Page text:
ICIJ's Massive Investigation of Offshore Tax Havens, Shell Companies, and the People Behind Them Released
April 4th, 2013
April 4th, 2013
Yesterday, the International Consortium of Investigative Journalists (ICIJ) released an article explaining how they explore the hidden world of shell companies. After a three year long investigation, ICIJ’s director, Gerard Ryle, obtained information about offshore companies that included over 2.5 million files. These files contained information surrounding shell companies, nominee directors, and shareholders for over 122,000 shell companies. ICIJ found that most offshore companies were staffed by nominee directors, or people who sell their name to be listed as part of the company. ICIJ also found that the people setting up offshore companies were mostly from China, Hong Kong, and Taiwan, but that the former Soviet republics were also well represented.
To investigate these files, ICIJ had a team of 86 journalists, which faced challenges in analyzing the large amount of information. The projected used sophisticated software such as NUIX and dtSearch to analyze the databases. But, help also came in the form of a British programmer who designed an online search system, Interdata. One of the findings from using these complex systems was that the same person’s information had been used for several companies. Additionally, the databases revealed that many offshore companies had purposely left the field for beneficial owners empty.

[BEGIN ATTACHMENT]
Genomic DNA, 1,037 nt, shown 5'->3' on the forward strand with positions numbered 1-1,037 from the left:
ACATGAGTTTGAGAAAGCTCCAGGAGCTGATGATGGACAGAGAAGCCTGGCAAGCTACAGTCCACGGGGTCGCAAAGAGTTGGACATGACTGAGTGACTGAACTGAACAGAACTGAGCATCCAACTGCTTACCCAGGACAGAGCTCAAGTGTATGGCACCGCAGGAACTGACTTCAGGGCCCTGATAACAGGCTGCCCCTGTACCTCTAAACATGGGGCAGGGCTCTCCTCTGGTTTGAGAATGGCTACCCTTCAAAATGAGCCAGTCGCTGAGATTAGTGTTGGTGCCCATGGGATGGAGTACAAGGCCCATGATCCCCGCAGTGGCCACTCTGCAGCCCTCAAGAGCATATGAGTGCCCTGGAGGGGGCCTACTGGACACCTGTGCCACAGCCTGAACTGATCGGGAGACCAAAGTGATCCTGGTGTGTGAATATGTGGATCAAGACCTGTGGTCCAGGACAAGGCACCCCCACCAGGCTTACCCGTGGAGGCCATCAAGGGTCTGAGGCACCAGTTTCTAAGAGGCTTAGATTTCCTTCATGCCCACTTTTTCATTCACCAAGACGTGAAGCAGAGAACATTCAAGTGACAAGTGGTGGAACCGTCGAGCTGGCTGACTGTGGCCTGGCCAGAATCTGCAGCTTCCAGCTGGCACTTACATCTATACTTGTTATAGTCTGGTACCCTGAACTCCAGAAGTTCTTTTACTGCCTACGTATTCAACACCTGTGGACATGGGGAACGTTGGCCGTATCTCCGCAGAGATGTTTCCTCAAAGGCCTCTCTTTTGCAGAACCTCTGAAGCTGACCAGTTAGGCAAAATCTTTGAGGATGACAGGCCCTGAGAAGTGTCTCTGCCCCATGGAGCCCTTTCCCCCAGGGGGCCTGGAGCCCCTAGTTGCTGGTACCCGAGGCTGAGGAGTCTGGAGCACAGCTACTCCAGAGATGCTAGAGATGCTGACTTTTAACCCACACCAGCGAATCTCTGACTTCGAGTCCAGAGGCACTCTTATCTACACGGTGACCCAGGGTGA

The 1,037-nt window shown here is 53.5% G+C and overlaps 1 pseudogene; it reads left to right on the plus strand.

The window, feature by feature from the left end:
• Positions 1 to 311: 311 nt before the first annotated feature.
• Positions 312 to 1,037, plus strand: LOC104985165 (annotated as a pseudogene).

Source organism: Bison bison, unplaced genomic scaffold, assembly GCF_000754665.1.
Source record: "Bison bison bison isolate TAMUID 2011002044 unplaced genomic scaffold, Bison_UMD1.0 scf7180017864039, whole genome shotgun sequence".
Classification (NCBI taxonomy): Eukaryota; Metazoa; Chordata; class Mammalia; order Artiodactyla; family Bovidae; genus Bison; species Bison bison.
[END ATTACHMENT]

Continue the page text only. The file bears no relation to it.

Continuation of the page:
This may be the biggest investigation of this kind to ever come out on offshore shell companies and tax havens.
A partial list of stories from the ICIJ website, with more coming:
“The people identified in ICIJ’s analysis of the data are shareholders, directors, secretaries and nominees of companies and trustees, “settlors” or “protectors” of offshore trusts, as well as power-of-attorney holders who direct the actions of third parties. Many of the structures are designed to conceal the true ownership and control of assets placed offshore. Their identified addresses are spread across over more than 170 countries and territories.
ICIJ’s data analysis showed that the people setting up offshore entities lived most often in China, Hong Kong and Taiwan. Another important group of clients comes from Russia and former Soviet republics. This helps explain why the second-largest source of capital investment flowing into China is the tiny offshore tax haven of the British Virgin Islands. Similarly, a large source of investment flowing into Russia is from Cyprus, a country that also features heavily in the data – and whose financial stability was recently undermined by a crisis precipitated by Cypriot-based banks being bloated by Russian money.”